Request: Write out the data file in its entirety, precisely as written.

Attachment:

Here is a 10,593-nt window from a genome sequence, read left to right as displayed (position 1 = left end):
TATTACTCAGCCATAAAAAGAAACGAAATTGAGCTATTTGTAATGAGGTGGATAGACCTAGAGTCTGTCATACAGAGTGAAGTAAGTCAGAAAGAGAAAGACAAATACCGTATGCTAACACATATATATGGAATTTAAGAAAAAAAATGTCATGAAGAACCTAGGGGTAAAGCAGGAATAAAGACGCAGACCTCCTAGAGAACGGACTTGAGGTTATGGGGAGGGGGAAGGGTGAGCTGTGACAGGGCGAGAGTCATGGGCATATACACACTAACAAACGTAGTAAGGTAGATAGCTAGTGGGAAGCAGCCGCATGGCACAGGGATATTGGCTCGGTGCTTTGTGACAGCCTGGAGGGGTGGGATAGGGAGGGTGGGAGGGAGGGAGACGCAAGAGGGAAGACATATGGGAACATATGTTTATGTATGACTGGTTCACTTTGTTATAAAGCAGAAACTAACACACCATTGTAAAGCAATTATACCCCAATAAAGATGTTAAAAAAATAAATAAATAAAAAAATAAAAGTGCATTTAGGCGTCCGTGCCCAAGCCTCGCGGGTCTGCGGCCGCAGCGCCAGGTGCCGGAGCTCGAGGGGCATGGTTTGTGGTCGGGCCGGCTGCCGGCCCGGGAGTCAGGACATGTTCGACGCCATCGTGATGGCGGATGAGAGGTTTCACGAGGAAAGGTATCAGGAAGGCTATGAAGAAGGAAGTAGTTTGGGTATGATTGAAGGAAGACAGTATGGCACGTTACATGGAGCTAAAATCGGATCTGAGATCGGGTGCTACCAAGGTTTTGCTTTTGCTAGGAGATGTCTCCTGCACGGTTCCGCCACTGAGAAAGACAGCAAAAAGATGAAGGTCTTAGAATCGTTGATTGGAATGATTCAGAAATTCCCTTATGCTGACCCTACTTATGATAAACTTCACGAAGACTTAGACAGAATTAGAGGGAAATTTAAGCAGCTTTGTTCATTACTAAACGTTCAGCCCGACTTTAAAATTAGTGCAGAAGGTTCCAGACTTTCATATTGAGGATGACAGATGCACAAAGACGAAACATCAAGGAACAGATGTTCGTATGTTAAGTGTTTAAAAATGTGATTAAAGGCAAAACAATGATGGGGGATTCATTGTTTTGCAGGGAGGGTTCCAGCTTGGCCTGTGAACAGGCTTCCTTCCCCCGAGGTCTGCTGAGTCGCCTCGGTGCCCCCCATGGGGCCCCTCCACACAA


Here is a 10,593-nt window from a genome sequence, read left to right as displayed (position 1 = left end):
TATTACTCAGCCATAAAAAGAAACGAAATTGAGCTATTTGTAATGAGGTGGATAGACCTAGAGTCTGTCATACAGAGTGAAGTAAGTCAGAAAGAGAAAGACAAATACCGTATGCTAACACATATATATGGAATTTAAGAAAAAAAATGTCATGAAGAACCTAGGGGTAAAGCAGGAATAAAGACGCAGACCTCCTAGAGAACGGACTTGAGGTTATGGGGAGGGGGAAGGGTGAGCTGTGACAGGGCGAGAGTCATGGGCATATACACACTAACAAACGTAGTAAGGTAGATAGCTAGTGGGAAGCAGCCGCATGGCACAGGGATATTGGCTCGGTGCTTTGTGACAGCCTGGAGGGGTGGGATAGGGAGGGTGGGAGGGAGGGAGACGCAAGAGGGAAGACATATGGGAACATATGTTTATGTATGACTGGTTCACTTTGTTATAAAGCAGAAACTAACACACCATTGTAAAGCAATTATACCCCAATAAAGATGTTAAAAAAATAAATAAATAAAAAAATAAAAGTGCATTTAGGCGTCCGTGCCCAAGCCTCGCGGGTCTGCGGCCGCAGCGCCAGGTGCCGGAGCTCGAGGGGCATGGTTTGTGGTCGGGCCGGCTGCCGGCCCGGGAGTCAGGACATGTTCGACGCCATCGTGATGGCGGATGAGAGGTTTCACGAGGAAAGGTATCAGGAAGGCTATGAAGAAGGAAGTAGTTTGGGTATGATTGAAGGAAGACAGTATGGCACGTTACATGGAGCTAAAATCGGATCTGAGATCGGGTGCTACCAAGGTTTTGCTTTTGCTAGGAGATGTCTCCTGCACGGTTCCGCCACTGAGAAAGACAGCAAAAAGATGAAGGTCTTAGAATCGTTGATTGGAATGATTCAGAAATTCCCTTATGCTGACCCTACTTATGATAAACTTCACGAAGACTTAGACAGAATTAGAGGGAAATTTAAGCAGCTTTGTTCATTACTAAACGTTCAGCCCGACTTTAAAATTAGTGCAGAAGGTTCCAGACTTTCATATTGAGGATGACAGATGCACAAAGACGAAACATCAAGGAACAGATGTTCGTATGTTAAGTGTTTAAAAATGTGATTAAAGGCAAAACAATGATGGGGGATTCATTGTTTTGCAGGGAGGGTTCCAGCTTGGCCTGTGAACAGGCTTCCTTCCCCCGAGGTCTGCTGAGTCGCCTCGGTGCCCCCCATGGGGCCCCTCCACACAA